Using the NMF, new software can be easily deployed in a satellite through starting and stopping apps.  The core functionalities of the framework are:
- Monitoring and control functionality
- Easy access to platform peripherals via services
- On-board software management; to install and run apps
The overall design of the framework is inspired by current smartphone technologies. ESA not only included the concept of apps but also developed a Software Development Kit (SDK), a packaging mechanism for the digital distribution of apps, and abstract services (such as the GPS service or the Camera service) that allow any app to control and retrieve information from the spacecraft platform.
NanoSat MO Framework – flight software as space apps
The cutting-edge framework is now successfully in operation in ESA’s OPS-SAT mission. Software experimenters use the framework’s SDK to develop their bleeding-edge software in a rapid manner, without having to understand the low-level details of the platform.
This approach reduces the software development efforts and also increases reuse across future missions. In addition, the European Space Operations Centre (ESOC) in Darmstadt has developed a web-based Mission Control System that is able to connect to the NanoSat MO Framework apps.
This project is known as EUD4MO and allows monitoring and control of apps that are running in space. The EUD4MO is used with a web browser such as Chrome or Firefox and allows OPS-SAT users to remotely access apps from the comfort of their home or office. Earth Observation (EO) satellites can significantly benefit from the ability to reconfigure software in space in this way.
Today, EO satellites are still used mainly to collect raw data from the instruments and just ‘dump’ this data to ground for additional processing elsewhere. The NanoSat MO Framework gives users the ability to develop AI apps that can carry out image processing using neural networks directly on-board. This is known as AI edge computing and it significantly reduces the amount of data that is required to be transferred from space as it is processed locally on the satellite.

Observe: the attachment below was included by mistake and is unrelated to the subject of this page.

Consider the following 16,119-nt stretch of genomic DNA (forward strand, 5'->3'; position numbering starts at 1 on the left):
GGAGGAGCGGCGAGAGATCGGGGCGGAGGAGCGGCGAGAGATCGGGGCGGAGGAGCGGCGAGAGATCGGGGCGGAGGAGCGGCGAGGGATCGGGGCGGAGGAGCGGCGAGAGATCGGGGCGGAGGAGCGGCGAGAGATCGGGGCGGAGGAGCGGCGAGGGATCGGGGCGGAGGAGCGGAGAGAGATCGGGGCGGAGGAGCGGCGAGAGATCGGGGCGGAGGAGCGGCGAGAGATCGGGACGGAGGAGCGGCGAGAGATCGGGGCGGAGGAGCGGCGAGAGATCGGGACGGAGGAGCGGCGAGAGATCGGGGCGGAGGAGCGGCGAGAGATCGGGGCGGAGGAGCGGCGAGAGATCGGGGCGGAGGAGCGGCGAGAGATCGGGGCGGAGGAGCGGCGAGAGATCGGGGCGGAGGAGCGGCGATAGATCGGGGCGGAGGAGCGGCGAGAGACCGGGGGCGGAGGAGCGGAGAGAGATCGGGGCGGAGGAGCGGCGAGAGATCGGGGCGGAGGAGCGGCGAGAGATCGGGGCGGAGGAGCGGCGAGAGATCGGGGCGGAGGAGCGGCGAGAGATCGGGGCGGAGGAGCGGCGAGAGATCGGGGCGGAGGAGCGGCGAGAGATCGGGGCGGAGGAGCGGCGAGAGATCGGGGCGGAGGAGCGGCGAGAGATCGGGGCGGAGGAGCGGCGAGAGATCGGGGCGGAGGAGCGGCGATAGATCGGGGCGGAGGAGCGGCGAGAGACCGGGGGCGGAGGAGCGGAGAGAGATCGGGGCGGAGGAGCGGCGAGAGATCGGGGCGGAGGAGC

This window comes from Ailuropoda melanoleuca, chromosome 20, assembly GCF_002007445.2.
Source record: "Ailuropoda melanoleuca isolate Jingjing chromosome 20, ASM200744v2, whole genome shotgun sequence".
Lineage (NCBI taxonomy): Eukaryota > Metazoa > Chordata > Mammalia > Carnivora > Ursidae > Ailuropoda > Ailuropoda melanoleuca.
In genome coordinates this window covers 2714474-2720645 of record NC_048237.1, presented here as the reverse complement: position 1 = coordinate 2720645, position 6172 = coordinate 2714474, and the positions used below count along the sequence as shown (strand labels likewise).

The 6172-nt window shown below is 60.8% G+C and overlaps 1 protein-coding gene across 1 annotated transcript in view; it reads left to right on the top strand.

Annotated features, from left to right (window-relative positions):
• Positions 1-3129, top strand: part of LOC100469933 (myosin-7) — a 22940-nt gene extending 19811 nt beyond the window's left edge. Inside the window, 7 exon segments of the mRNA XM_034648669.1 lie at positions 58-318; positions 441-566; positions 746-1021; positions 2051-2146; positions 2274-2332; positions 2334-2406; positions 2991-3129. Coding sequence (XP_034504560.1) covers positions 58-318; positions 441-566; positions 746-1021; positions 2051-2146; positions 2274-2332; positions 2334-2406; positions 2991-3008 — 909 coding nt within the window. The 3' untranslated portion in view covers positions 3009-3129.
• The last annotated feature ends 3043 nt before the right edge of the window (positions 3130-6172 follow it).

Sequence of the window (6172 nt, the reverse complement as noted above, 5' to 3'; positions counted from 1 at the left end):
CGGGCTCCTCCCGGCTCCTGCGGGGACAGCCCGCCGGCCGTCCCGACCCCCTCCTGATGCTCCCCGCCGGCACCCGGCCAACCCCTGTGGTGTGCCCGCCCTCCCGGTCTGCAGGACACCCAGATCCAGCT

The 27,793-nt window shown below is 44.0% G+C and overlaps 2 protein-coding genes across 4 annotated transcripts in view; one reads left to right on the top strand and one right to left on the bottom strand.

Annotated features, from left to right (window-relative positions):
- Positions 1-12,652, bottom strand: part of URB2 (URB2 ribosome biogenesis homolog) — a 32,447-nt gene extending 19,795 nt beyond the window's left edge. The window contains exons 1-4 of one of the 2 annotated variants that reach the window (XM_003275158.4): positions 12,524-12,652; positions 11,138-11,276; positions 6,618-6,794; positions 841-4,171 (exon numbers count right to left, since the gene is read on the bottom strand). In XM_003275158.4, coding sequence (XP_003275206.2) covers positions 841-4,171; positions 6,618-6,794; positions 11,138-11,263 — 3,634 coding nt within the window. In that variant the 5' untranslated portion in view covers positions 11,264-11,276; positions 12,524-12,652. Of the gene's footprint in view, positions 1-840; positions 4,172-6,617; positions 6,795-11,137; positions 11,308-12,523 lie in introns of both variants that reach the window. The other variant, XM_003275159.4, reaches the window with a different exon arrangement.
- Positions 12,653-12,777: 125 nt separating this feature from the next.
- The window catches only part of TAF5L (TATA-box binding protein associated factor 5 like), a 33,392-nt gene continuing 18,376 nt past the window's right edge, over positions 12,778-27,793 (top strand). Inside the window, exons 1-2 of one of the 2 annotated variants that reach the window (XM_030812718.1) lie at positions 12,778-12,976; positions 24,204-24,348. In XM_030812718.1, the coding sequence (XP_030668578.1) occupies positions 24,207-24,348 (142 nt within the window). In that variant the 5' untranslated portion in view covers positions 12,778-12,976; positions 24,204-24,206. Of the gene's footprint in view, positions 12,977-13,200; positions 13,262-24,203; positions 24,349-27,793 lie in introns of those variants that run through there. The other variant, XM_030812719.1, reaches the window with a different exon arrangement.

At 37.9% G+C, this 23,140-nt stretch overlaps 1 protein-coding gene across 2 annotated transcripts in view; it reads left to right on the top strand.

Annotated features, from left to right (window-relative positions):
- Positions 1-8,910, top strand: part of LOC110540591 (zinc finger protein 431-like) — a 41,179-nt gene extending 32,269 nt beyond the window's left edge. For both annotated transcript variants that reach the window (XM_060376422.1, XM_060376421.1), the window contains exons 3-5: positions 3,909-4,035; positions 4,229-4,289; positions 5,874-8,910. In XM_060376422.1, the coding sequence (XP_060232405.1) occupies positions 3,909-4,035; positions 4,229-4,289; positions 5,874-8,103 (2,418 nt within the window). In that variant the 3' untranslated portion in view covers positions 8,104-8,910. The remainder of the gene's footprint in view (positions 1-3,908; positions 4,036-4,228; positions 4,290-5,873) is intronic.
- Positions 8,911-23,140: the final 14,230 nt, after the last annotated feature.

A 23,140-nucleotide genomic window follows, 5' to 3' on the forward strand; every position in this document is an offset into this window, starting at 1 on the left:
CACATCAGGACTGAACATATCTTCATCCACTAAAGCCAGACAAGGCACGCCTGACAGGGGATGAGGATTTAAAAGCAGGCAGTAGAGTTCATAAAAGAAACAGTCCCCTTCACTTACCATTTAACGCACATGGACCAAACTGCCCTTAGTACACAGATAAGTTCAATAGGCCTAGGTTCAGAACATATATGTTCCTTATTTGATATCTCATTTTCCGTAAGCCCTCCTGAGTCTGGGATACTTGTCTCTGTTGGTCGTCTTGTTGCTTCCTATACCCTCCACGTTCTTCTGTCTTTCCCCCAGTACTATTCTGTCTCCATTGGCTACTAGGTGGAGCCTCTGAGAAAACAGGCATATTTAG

A new world of space apps
Smartphone apps always cover very specific functionalities, for instance, a dedicated app to take pictures with the camera or a dedicated app to access the contacts list. These apps are never intended to cover a large set of tasks.
By extending this idea to the space domain, a new set of space software focused on particular satellite operations and functionalities can be created. Just as the Uber™ app and Snapchat™ app have very different purposes to the user, an app to transfer files between ground and space is different from an app that can determine the cloud coverage in a set of images using AI.
By shifting the software development approach to a low-risk activity that is focused on specific functionality rather than the traditional development of a complete system, smaller startup companies are now able to specialize in particular satellite functionalities and can more easily enter the space software arena by creating a software product that can be reused by different satellites.
The flight software landscape is changing and a new world of space apps is now an exciting emerging reality!
Do you want find out more about the NanoSat MO Framework? Check out the satsearch page here and build your space app!.
References  N. 2017, “App stores: number of apps in leading app stores 2017 – Statista”, Statista, 2017. [Online]. Available: https://www.statista.com/statistics/276623/number-of-apps-available-in-leading-app-stores/. [Accessed: 15/09/2017]  “OPS-SAT”, European` Space Agency, 2017. [Online]. Available: http://www.esa.int/Our_Activities/Operations/OPS-SAT. [Accessed: 15/09/2017]  C. Coelho, O. Koudelka and M. Merri, “NanoSat MO framework: When OBSW turns into apps”, 2017 IEEE Aerospace Conference, 2017.